- Top Firefox 2 config tweaks – Beyond the extensive options available in its menus and dialogs, there’s a lengthy set of advanced Firefox preferences that can customize the browser to your specific needs.
- APML: The Next Big Thing or the Next FOAF – The concept of APML is that it allows you to share your â€œattention profileâ€ data with other users, organisations or programs in the same way you might share your OPML file with someone.
- Source of â€˜optimismâ€™ found in the brain – The act of imagining a positive future event â€“ such as winning an award or receiving a large sum of cash â€“ activates two brain areas known as the amygdala and the rostral anterior cingulated cortex (rACC).
- Explaining semantic mark-up – One problem is that some people donâ€™t understand the difference it makes, so therefore let me humbly make an attempt to explain why semantics is important.
- POSH – Plain Old Semantic HTML – POSH, in case you havenâ€™t heard of it already, is short for â€œPlain Old Semantic HTMLâ€, and is obviously much quicker and easier to say than â€œvalid, semantic, accessible, well-structured HTMLâ€.
- YouGetSignal.com – Open Ports Tool: The port forwarding tester is a utility used to identify your external IP address and detect open ports on your connection.
- 25 Photographs Taken at the Exact Right Time – Timing is everything, particularly in the case of amazing photography. Sometimes that means waiting through a whole sports game and getting lucky to catch just the right shot.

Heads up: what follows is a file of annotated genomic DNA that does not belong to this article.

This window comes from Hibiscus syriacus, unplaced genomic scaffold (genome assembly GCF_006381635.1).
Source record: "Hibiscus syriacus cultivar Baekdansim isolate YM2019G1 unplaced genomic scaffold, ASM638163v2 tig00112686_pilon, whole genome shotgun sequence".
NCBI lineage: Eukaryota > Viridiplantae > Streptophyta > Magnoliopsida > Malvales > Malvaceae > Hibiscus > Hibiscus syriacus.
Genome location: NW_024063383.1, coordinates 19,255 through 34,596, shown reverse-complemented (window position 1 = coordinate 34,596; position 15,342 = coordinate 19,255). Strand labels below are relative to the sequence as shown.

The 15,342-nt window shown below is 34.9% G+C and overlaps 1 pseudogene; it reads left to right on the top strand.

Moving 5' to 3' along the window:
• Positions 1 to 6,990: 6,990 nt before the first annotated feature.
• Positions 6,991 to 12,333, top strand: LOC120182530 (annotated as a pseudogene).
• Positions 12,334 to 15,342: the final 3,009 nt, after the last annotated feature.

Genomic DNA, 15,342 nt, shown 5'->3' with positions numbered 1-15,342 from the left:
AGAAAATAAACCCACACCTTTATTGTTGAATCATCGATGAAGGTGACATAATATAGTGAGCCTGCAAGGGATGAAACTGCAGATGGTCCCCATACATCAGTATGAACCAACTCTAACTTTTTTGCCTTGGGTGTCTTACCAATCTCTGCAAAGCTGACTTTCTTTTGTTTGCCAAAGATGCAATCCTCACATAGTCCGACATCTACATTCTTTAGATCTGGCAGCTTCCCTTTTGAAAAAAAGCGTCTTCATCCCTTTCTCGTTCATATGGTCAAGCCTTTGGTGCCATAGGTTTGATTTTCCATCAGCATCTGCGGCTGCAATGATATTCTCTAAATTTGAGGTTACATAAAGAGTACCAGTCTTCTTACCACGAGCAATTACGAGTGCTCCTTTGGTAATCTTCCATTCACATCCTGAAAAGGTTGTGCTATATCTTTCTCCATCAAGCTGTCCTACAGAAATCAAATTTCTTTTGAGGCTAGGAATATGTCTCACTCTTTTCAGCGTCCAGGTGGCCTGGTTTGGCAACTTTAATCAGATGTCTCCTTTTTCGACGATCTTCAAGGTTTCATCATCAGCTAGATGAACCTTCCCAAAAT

- USB Ubuntu 7.10 Gutsy Gibbon install – This tutorial enables you to install, boot and run Ubuntu 7.10 (Gutsy Gibbon) from USB.
- Top 100 Mac Apps – Iâ€™ve compiled a list of my top 100 Mac apps for your perusal, since so many people have been asking for it.
Sorry, too many links and too little time to talk about all of these individually. I’ve amassed this list over the past 2 weeks. Enjoy.
- A beautiful mind – Schizophrenia is potentially a very creative tool which, as yet, has not been understood or recognised and is mistreated and so its powerful symptoms manifest as confusion and destruction.
- Schizophrenics gain by practice, not meds – A U.S. study suggested cognitive gains in schizophrenic patients treated with newer antipsychotic medications are due to practice effects, not the drugs.